A Minor Introduction

The minor prophets in the Bible are pretty cool! But we have to be careful with man-made titles. For example, the “old” in Old Testament doesn’t mean outdated; nor does the “new” in New Testament mean something updated to modern times. 

In the same way, the minor prophets are only called “minor” because of the volume of their writing, not the quality of their message. In fact, their messages are actually quite major! 

The minor prophets cover a span of about 300 years, from 760 BC (Amos) to 450 BC (Malachi). You can check out this side-by-side chart to see where these prophets fit in the history of Judah and Israel. 

Here are some interesting tidbits about the minor prophets:

  • In the Hebrew Bible, these books are referred to simply as “The Twelve.” 
  • All of these prophets identify themselves in the first verse of their writing except Jonah, but he is identified in 2 Kings 14:23-25. 
  • The only others of the Twelve that are mentioned elsewhere in the Old Testament are Micah, Zephaniah, Haggai, and Zechariah (see Jeremiah 26:16-19; 2 Kings 25:18-21; Ezra 5:1). 
  • The prophets consistently give us some historical context in their writings to help us place when, where, and to whom their ministry took place. 

The Twelve also show up quite liberally in the New Testament. Every one of them has either direct quotations or has their writings implicitly referred to throughout the New Testament. Here’s just a small sampling… 

  • Micah 5:2 tells us where Jesus would be born (Matthew 2:6)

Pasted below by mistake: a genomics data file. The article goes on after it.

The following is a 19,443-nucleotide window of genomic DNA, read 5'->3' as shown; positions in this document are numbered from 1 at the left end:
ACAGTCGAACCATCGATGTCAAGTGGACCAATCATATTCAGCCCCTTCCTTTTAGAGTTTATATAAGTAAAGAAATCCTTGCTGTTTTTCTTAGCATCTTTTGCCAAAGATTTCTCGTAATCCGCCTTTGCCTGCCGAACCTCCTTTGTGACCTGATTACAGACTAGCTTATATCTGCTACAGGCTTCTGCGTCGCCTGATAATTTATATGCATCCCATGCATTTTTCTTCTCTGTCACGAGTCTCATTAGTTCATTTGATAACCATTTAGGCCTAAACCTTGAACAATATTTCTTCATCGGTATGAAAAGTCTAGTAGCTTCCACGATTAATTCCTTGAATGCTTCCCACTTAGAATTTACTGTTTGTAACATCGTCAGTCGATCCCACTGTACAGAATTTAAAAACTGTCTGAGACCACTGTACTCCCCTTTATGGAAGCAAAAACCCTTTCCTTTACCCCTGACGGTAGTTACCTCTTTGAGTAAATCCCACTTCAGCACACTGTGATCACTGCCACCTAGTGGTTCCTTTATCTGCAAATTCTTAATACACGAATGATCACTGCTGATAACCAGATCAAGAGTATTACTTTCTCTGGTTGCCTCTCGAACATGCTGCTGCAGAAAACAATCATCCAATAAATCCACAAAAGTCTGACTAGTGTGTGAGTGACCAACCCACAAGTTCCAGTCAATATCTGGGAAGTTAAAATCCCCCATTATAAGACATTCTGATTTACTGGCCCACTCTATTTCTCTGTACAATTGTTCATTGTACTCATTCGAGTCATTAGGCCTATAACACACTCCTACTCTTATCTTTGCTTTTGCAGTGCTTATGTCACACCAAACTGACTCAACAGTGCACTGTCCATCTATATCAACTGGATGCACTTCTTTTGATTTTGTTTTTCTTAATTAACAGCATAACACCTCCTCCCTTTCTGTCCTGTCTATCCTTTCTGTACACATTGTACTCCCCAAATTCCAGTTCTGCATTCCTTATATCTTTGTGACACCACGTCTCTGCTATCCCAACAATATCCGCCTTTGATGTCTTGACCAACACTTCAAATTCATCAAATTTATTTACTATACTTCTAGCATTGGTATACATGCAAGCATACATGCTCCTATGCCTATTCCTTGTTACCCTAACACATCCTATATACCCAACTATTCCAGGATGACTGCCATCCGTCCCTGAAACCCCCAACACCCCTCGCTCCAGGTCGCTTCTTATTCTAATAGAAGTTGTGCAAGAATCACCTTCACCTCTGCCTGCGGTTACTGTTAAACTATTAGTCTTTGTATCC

• Hosea 11:1 says Jesus would spend time in Egypt (Matthew 2:15)
  • Malachi 4:5 says an “Elijah” would precede Jesus (Matthew 17:10-11)
  • Zechariah 9:9 foretells Christ’s triumphal entry into Jerusalem (Mark 11:1-10)
  • Jonah 1:17 was used by Jesus to predict His own resurrection (Matthew 12:39-42)
  • Joel 2:28-32 was quoted by Peter on the Day of Pentecost (Acts 2:16-21)
  • Amos 9:11-12 foretold all peoples coming to Jesus (Acts 15:16-17)
  • Hosea 13:14 was quoted by Paul to show how death was defeated (1 Corinthians 15:53-57)
  • Habakkuk 2:4 was also quoted by Paul to tell how righteous people live (Galatians 3:11)
  • Haggai 2:6 foretells the end times (Hebrews 12:26-29)

I look forward to diving deep into the major lessons in the minor prophets over the next several weeks, but in preparation for that let me give you 3 overarching lessons for all Bible studies:

  1. Christianity is rooted in history. The Bible is a historical record of real people, saying and doing real things in real places in the world. It’s not a collection of fables, myths, or legends. 
  2. We need to study the whole counsel of God’s Word. All of Scripture is interdependent on all the other parts of Scripture, and every part reinforces and amplifies every other part. Don’t limit your Bible reading to just one or two parts.
  3. Looking back in wonder and gratitude builds faith for today and hope for tomorrow. When we see what God has done in the past, and we realize that He is still the same God today, it builds our faith for today. And when our faith today is strengthened, it gives us a bright hope for tomorrow. 

I look forward to having you join me on this journey of discovery through the minor prophets! 

Test God In This

Lettie CowmanTest me in this…and see if I will not throw open the floodgates of heaven and pour out so much blessing that you will not have room enough for it (Malachi 3:10). Here is what God is saying in this verse: ‘My dear child, I still have floodgates in heaven, and they are still in service. The locks open as easily as before, and the hinges have not grown rusty. In fact, I would rather throw them open to pour out blessings than hold them back. … On My side of the floodgates, Heaven is still the same rich storehouse as always. The fountains and streams still overflow, and the treasure-rooms are still bursting with gifts. The need is not on My side but on yours. I am waiting for you to test Me in this. But you must first meet the condition I have set to bring the whole tithe into the storehouse, and thereby give Me the opportunity to act.’” —L.B. Cowman